[Drowning in Illyria]
It seems appropriate that a play which revolves around two shipwrecked siblings is victim to Auckland’s inconstant elements. While a rain-soaked atmosphere won’t be part of everyone’s Twelfth Night experience, the unpredictability of the weather is an integral part of attending the Pop-up Globe, especially for the exposed groundlings. The actors, despite having to compete with the sound of steady rain, have a lot of fun with the bonus backdrop, ad-libbing and even finding new meanings in their lines. Eventually the weather subsides and the show goes on as per usual, but the mood created by the rain continues to linger evocatively over the setting of Illyria.
The best thing that can be said about director Miles Gregory’s all-male Twelfth Night is that it’s funny. It seems like an obvious comment to make about one of Shakespeare’s most beloved comedies, but too often I’ve found myself laughing at the wit and humour of Shakespeare rather than the productions themselves. While Gregory’s production doesn’t do anything surprising with the text, it does push the comedy to its natural limits, from suggestive to downright explicit. In many ways the show is a celebration of vulgarity and misbehaviour. And it’s there that it excels.
But, like all of Shakespeare’s best comedies, it should be more than just the sum of its laughs. Occasionally sacrificed is the sense of Twelfth Night’s poetic enchantment. The romances, in particular, feel one-dimensional. The main love triangle between Duke Orsino (Carl Drake), Viola/Cesario (Aaron Richardson) and Olivia (Daniel Watterson) suffers the most here. Richardson’s performance has none of the feistiness that I expect from one of my all-time favourite Shakespearean heroines, and is reduced to an awkward wallflower. The romantic tension that blossoms between Cesario and Orsino is also mostly played as a gag, and risks devolving into a cheap gay joke. Watterson as the play’s love object is outstanding though. There’s never a moment he doesn’t shine, perfectly balancing both the coldness of a grieving sister with the passion of a newly awoken heart.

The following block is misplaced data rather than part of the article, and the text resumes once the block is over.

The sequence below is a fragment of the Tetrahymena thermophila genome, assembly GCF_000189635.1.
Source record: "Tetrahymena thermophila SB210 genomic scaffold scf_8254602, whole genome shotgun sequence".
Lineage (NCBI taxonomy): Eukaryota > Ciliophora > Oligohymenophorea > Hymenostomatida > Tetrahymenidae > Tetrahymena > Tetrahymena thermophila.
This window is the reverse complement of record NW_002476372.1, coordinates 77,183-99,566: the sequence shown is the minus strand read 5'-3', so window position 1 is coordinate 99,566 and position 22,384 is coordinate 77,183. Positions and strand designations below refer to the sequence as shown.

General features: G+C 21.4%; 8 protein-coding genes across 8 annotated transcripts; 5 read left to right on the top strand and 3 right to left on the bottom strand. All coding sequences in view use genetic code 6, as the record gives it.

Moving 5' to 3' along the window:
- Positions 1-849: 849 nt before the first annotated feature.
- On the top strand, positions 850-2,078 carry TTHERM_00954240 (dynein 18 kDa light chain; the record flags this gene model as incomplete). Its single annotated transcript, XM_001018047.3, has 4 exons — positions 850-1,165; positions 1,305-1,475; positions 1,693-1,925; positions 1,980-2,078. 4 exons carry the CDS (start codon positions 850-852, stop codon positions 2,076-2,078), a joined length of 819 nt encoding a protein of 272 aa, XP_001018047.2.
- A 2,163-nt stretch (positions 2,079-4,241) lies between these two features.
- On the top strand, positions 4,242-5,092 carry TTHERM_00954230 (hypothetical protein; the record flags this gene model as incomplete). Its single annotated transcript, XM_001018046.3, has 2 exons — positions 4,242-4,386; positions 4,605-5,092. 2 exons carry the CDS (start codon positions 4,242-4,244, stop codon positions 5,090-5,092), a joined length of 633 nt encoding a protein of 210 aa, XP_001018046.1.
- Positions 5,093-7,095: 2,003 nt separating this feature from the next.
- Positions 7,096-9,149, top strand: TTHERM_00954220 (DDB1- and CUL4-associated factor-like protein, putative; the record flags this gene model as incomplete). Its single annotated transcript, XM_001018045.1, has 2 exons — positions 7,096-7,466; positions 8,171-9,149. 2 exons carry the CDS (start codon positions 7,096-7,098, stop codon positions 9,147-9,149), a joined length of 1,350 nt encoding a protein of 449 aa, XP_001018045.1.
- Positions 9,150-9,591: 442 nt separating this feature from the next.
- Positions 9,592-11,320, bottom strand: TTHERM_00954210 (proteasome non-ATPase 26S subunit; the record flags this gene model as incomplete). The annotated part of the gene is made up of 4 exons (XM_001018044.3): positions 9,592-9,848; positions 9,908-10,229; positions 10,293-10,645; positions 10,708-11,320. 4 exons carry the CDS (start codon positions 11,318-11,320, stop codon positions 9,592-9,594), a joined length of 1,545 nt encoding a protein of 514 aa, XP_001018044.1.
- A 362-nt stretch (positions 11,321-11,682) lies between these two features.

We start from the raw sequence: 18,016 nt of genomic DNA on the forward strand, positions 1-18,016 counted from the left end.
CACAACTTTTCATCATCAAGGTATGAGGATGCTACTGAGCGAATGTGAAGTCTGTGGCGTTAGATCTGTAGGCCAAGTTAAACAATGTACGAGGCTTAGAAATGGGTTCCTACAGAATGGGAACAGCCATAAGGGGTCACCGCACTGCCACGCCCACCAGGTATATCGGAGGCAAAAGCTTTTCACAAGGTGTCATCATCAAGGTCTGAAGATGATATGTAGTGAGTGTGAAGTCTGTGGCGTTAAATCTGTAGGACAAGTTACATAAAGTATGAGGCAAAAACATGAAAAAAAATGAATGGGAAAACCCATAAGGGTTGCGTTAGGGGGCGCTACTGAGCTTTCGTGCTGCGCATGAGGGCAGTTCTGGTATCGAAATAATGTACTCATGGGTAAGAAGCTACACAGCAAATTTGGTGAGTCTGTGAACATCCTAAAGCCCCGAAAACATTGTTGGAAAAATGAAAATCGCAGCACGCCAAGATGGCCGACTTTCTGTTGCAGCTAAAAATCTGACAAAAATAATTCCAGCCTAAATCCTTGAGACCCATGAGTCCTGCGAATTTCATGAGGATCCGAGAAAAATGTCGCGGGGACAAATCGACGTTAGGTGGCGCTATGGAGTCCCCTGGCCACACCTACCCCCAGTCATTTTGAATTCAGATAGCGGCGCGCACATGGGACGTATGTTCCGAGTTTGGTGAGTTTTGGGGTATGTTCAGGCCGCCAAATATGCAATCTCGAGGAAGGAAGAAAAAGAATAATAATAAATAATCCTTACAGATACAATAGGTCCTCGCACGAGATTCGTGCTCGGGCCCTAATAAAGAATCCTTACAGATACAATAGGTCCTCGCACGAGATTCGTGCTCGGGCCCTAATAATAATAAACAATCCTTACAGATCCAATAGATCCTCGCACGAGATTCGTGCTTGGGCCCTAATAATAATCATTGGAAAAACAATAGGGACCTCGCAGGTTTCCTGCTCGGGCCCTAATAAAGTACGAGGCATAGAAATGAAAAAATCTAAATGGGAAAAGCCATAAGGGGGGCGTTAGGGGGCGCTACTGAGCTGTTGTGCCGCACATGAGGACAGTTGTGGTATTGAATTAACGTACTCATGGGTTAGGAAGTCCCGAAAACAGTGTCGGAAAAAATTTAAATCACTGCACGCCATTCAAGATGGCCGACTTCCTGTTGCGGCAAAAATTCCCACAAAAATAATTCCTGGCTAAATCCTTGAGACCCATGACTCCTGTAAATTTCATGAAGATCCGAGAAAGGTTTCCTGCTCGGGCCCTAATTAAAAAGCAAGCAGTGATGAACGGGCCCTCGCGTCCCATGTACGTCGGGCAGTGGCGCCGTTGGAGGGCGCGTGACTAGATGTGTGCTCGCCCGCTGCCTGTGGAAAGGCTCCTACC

While usually considered the subplot, the antics between Malvolio (Stanley Andrew Jackson III), Toby Belch (Edward Newborn), Feste (Adrian Hook), Andrew Aguecheek (Paul A Willis) and Maria (Stephen Butterworth) play to the strengths of this production. Newborn and Hook display an effortless confidence in their handling of the text, never overplaying their characters. Willis’ drunken acting is also highly amusing, though lacking in variation. But Butterworth is the clear standout of the entire play, embodying his femininity without ever making parody of it. He’s not only in total command of his character, but also in total command of the audience.
For all its superficial attempts to be “traditional” or “authentic”, the production seems afraid to fully commit to this decision. And some of the attempts to play against expectations end up feeling inconsistent rather than subversive. The most incongruous example is Jackson III’s Malvolio, performed with a heavy American accent and a distractingly staccato manner. Not only does it stick out like a sore thumb against the rest of the cast who share a more uniform “Shakespearean voice”, but it also serves to undermine the style established by the show.
And is there ever a good reason for modern production of Shakespeare to adhere to old-fashioned, all-male restrictions on casting anyway? I’m inclined to say no. But the casting for Olivia and Maria is so perfect it’s easy to justify the decision. Regardless of gender, you are unlikely to see better portrayals of either character in a long time, which is reason enough to see this production. But better than restrictive casting, perhaps, would have been casting without any constraints whatsoever, reflecting the slippery nature of identity that the play embraces.
The beauty of the play lies in its contradictions and dualities. The romantic versus the comedic, the masculine versus the feminine, deception versus truth, puritanism versus hedonism. While this production tends to drown itself in laughter, losing some of these subtler nuances, its entirely successful as a piece of pure entertainment. The evening flies by quickly and—most importantly—with great clarity. Accessible to more than just fans of Shakespeare, the Pop-up Globe’s Twelfth Night is filled with enough joyfulness and hilarity to please the groundling inside anyone.
Twelfth Night plays at the Pop-up Globe until 16 April. Details see Pop-up Globe.